The Norse Mythology sagas of creation, destruction, self-sacrifice and corruption, in which gods act like ordinary mortals, feed the students’ growing curiosity about human nature, as well as their increasingly sophisticated ability to discern moral from immoral behavior.
The study of Local Geography introduces a new, hypothetical perspective: the bird’s-eye view. Maps are drawn, first of the child’s bedroom, then the home, the classroom, the school, the town, and finally the state. Geography is experienced in new, unforgettable ways, such as a rafting trip down the Housatonic River or a sail down the Connecticut River.
Understanding the vast timelines involved in the history of Connecticut, beginning with the shaping of the land and the lives of Native Americans, helps students place themselves within the span of time as well as space. Drawing complex knot forms similarly develops capacities for spatial orientation, pre-planning, beauty, and form.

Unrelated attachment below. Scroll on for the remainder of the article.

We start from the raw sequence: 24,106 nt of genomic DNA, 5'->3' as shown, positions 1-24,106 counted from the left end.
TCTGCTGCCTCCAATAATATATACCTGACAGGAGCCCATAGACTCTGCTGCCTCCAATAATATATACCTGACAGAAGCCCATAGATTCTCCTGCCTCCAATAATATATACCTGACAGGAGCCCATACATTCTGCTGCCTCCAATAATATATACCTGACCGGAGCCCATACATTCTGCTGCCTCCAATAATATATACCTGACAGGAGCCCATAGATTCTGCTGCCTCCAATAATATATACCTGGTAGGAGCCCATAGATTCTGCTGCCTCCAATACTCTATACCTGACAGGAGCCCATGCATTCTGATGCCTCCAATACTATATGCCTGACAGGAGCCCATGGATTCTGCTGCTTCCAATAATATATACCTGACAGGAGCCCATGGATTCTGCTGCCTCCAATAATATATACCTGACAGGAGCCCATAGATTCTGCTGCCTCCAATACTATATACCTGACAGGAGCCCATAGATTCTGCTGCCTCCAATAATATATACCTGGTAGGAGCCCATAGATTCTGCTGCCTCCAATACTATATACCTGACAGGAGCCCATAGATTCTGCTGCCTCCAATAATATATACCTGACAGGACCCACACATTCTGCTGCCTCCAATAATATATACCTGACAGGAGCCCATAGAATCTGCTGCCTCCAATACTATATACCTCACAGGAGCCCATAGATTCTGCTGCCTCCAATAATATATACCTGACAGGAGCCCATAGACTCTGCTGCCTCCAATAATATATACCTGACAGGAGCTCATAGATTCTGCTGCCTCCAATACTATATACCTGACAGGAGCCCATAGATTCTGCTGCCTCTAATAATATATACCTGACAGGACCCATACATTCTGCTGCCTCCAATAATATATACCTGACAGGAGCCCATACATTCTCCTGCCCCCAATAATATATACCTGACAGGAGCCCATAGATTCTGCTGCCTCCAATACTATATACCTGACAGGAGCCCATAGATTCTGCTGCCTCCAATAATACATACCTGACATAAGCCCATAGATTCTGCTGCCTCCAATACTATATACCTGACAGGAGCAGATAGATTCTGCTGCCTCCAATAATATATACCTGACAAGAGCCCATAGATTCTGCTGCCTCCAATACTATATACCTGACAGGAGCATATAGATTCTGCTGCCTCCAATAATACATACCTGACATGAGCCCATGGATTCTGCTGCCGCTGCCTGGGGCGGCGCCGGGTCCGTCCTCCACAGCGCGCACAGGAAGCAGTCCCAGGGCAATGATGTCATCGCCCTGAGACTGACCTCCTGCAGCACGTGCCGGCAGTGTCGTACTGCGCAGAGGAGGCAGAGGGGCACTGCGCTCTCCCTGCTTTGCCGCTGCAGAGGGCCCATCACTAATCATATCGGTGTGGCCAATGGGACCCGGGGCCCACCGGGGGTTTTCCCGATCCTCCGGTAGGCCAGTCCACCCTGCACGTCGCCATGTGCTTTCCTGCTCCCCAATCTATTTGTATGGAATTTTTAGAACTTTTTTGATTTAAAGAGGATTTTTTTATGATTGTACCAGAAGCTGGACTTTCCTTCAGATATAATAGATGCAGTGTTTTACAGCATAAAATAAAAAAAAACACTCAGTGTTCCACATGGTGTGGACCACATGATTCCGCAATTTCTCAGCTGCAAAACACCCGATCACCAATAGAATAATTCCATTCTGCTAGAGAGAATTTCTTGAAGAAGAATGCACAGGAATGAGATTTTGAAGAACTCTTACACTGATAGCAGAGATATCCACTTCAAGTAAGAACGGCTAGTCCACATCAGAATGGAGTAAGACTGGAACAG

The Main Lesson block known as Human Being and Animal delights the students as it explores the differences between humans and our beloved companions, the animals. Each student chooses one animal found in the Northeast, studies it in depth, and creates a story or other artistic presentation about it.
Playing diatonic flutes and stringed instruments in separate parts, as well as singing multi-part songs and rounds, requires students to separate themselves from the comfortable unison of former years. Similarly, the study of Fractions introduces the splitting of wholes, just when the students are themselves becoming “fractious,” splitting hairs and asking potentially unsettling questions about the world they happily took for granted even a year ago.
Field Trips may include museums; aquarium/zoo; rafting/sailing trip; nature walks/hikes.